Frequently Asked Questions about Vaccine mandates

Vaccines are a safe and effective way to stop the spread of preventable diseases and decrease rates of infection, hospitalization, and death. The CDC recommends all people age 5 and older get vaccinated against COVID-19, and get a booster shot when eligible. Schools or employers may require vaccinations for attendance or employment, and requirements vary by state and employer. 

While vaccine requirements vary by state, location, business, and school, the science remains the same: the best way to protect yourself from getting COVID-19 is to get vaccinated, and boosted when eligible.

Schools: All states have vaccination requirements for children attending school and childcare facilities. Vaccination requirements help safeguard children by making sure they are protected when they begin school, where there is a higher potential for transmission of some diseases. To learn more about vaccine requirements by state, visit the CDC’s SchoolVaxView Requirements Database

Employers: On January 13, 2022, the Supreme Court ruled that the federal government cannot enforce a vaccine mandate for large businesses. This does not mean that private employers are blocked from creating vaccine mandates. Vaccines remain the safest and most effective way to protect against COVID-19, and employers are still legally able to mandate COVID-19 vaccinations for employees.

Other Vaccine Requirements:

  • Health care workers at facilities that receive Medicare and Medicaid funding are required to get a COVID-19 vaccine.
  • Businesses may also require patrons to show proof of vaccination for entry, and these requirements vary on the state and local level.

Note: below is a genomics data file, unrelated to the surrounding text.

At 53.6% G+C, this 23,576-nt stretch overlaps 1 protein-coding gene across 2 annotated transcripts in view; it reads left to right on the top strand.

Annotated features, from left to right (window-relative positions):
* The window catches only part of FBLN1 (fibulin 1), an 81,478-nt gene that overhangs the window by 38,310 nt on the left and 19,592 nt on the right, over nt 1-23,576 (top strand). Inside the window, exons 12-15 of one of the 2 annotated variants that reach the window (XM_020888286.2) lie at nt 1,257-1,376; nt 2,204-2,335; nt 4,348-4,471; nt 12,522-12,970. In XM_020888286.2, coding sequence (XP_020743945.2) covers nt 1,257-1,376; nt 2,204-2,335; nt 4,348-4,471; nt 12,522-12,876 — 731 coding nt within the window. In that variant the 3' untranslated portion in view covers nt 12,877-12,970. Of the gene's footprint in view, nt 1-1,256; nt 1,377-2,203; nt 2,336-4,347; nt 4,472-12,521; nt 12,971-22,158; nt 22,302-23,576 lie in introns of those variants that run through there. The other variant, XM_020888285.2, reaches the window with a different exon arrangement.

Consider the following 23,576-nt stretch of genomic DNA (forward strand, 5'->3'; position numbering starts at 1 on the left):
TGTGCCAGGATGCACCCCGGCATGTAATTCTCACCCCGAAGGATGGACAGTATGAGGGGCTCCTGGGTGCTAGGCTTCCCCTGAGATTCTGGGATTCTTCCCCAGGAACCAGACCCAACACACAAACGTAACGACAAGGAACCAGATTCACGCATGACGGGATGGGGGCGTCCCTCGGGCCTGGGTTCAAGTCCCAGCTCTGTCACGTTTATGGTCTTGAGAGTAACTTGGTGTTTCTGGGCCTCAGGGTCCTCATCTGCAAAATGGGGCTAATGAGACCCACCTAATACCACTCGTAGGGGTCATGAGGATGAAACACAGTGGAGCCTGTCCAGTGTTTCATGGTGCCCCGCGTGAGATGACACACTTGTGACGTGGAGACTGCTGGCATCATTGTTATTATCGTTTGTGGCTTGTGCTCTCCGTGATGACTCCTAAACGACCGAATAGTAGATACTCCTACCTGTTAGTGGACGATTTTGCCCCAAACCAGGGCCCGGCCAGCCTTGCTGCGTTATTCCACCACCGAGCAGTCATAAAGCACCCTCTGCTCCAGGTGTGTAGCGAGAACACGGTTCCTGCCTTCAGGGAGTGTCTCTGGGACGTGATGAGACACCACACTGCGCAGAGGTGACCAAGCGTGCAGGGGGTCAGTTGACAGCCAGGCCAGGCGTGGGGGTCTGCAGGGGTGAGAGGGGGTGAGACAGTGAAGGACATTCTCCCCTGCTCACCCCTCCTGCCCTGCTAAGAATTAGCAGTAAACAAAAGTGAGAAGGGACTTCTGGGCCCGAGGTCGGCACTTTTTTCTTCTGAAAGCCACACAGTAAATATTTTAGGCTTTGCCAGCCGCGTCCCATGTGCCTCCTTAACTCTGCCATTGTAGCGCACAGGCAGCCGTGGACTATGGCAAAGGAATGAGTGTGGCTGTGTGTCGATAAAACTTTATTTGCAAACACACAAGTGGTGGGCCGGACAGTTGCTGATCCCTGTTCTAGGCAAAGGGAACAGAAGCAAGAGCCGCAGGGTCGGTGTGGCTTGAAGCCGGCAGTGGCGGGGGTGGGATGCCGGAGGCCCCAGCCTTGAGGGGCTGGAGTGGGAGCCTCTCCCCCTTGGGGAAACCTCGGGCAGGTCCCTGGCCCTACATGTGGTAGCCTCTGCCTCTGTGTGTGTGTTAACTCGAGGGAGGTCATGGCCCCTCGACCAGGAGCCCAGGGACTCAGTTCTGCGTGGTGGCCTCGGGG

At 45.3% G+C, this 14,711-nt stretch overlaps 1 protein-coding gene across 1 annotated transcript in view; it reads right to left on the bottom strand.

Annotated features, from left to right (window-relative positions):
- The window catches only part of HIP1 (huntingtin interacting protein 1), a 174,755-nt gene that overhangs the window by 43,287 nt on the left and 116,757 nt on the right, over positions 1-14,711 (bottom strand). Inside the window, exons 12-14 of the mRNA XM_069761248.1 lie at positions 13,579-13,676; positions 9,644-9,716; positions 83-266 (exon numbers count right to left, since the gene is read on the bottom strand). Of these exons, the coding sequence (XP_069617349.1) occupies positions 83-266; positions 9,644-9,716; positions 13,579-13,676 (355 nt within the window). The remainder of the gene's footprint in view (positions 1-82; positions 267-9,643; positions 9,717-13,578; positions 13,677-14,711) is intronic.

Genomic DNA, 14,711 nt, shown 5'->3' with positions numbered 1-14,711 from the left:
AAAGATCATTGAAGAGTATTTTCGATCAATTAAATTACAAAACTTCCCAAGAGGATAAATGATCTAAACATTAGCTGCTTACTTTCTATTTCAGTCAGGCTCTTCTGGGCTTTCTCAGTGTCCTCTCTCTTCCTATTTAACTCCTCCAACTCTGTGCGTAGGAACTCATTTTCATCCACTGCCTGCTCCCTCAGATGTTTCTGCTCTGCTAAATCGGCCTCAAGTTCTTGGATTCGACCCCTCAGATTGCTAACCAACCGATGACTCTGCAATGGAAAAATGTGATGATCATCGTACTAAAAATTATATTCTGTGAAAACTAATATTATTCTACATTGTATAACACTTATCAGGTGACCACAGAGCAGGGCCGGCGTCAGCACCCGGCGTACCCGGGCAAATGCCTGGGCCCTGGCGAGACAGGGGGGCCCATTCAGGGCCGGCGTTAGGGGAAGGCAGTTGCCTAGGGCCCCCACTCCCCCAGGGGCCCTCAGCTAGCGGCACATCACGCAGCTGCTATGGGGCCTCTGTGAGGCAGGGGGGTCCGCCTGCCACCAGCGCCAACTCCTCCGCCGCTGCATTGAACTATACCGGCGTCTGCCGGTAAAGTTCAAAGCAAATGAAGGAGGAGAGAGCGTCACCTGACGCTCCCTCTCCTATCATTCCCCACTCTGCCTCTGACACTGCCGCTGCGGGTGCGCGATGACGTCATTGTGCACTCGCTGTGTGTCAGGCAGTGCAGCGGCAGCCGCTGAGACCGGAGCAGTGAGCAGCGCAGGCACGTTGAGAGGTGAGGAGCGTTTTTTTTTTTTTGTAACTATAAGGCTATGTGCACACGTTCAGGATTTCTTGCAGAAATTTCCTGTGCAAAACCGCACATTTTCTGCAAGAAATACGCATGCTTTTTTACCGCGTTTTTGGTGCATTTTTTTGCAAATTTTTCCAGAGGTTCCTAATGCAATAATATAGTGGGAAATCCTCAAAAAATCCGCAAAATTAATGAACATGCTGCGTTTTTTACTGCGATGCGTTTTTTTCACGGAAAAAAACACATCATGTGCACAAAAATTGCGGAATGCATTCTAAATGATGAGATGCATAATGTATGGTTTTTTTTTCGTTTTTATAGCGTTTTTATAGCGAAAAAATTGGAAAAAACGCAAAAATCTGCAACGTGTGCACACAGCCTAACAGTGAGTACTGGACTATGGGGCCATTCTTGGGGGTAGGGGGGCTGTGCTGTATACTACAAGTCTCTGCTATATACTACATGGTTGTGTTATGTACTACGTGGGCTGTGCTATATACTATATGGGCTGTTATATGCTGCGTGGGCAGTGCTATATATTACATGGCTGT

Messaging Resources about Vaccine mandates

Misinformation Alerts about Vaccine mandates

Posts claim the pertussis vaccine is unnecessary and dangerous

Several social media and blog posts question if the diphtheria, tetanus, and pertussis (DTaP) vaccine is necessary. The post focuses on pertussis, also called whooping cough, a severe respiratory infection that can cause severe illness and death in infants. One post claims the decline in pertussis deaths is unrelated to the vaccine, while the other

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Basketball star’s cardiac arrest sets off a wave of anti-vaccine speculation

Last week, a University of Southern California basketball player and son of an NBA star was admitted to the hospital after going into cardiac arrest during a workout. Shortly after the news broke, vaccine opponents began baselessly claiming that his cardiac arrest was vaccine-related. Speculation about the young athlete having vaccine-induced myocarditis has garnered millions

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